I remember this week, the Fourth of July week, that summer.  The whole plant shut down for the week.  Except for the boss, a couple of other kids, and me who came in every day except for the 4th itself.  We did special crap work then, like clean out the insides of sticky glue machines with some kind of solvent that make my knees weak and gave me a headache.  I distinctly remember being overjoyed that I wasn't picked to clean the alleyway around the back of the building in which it was reported that there were veritable thriving plantations' worth of poison ivy.  I didn't even want to think about the spiders.  That might have been the only summer of my life during which I looked forward to the start of school.

I also remember, as if I could forget it, a quite humbling experience that I scored on a day when I was sent outside to mow the strip of grass between the sidewalk of the factory and the street. Of course for extra good measure the mower kept stalling and I had to keep restarting it every few minutes.  There I was, fighting with the mower and cutting what grass I could between restarts when a monstrous gas wave hit me square in the gut.  It was the kind where you pray that you'll make it to the bathroom, and then again when you get there that there will come a moment when you will think it might be safe to leave.  I killed the gas engine on the mower though the one inside me was going full throttle, and bolted into the building through the main doors.  Luckily there was a bathroom right there and I made it!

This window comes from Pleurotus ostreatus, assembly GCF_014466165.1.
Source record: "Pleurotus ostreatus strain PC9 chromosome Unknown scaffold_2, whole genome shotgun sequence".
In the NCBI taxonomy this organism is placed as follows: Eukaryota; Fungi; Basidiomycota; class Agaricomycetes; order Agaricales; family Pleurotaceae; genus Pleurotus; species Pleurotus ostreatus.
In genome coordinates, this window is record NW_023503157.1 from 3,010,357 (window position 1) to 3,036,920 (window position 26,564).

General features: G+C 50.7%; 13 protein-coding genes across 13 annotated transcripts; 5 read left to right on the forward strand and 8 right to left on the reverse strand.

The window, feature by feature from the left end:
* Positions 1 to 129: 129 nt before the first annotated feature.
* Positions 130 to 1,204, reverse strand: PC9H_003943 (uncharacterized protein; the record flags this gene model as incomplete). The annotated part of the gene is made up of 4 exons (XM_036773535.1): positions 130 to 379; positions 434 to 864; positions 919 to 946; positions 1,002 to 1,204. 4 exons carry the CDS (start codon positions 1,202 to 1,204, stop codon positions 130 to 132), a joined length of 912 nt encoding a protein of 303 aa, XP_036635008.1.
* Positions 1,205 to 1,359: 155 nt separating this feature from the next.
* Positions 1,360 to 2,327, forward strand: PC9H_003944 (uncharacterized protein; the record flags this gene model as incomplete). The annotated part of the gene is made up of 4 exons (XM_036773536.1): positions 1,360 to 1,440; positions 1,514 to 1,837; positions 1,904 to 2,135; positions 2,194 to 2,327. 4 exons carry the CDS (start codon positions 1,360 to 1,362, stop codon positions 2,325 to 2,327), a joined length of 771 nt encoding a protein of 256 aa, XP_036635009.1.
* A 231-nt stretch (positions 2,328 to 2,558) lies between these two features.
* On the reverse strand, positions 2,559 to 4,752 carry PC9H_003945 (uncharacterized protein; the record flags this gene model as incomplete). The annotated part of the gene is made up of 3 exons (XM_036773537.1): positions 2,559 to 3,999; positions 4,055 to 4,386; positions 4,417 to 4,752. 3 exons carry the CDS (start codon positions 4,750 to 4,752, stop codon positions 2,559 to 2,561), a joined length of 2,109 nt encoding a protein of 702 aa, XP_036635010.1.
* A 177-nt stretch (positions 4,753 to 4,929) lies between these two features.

The grass I had to cut a few times that summer

It was after I came out, my thanks to the Almighty still on my lips for having gotten there in first place, when I was cut down at the knees.  There was the plant superintendent waiting to tell me that the bathroom I'd just used was for him and the other bosses.  I was supposed to be using the one for the peons in the back that had a trench urinal and stalls that I don't think even had doors on them.  There has never been a moment since in my entire life, nor before that one that I can recall, in which I was made to feel what prejudice must feel like.  What the caste system in India that I'd read about in school must feel like.  What being stomped on simply for not being "good enough" for something must feel like.

Eventually all of Carter's manufacturing jobs went
overseas, but the portals to the hellish nightmare of
its existence remain.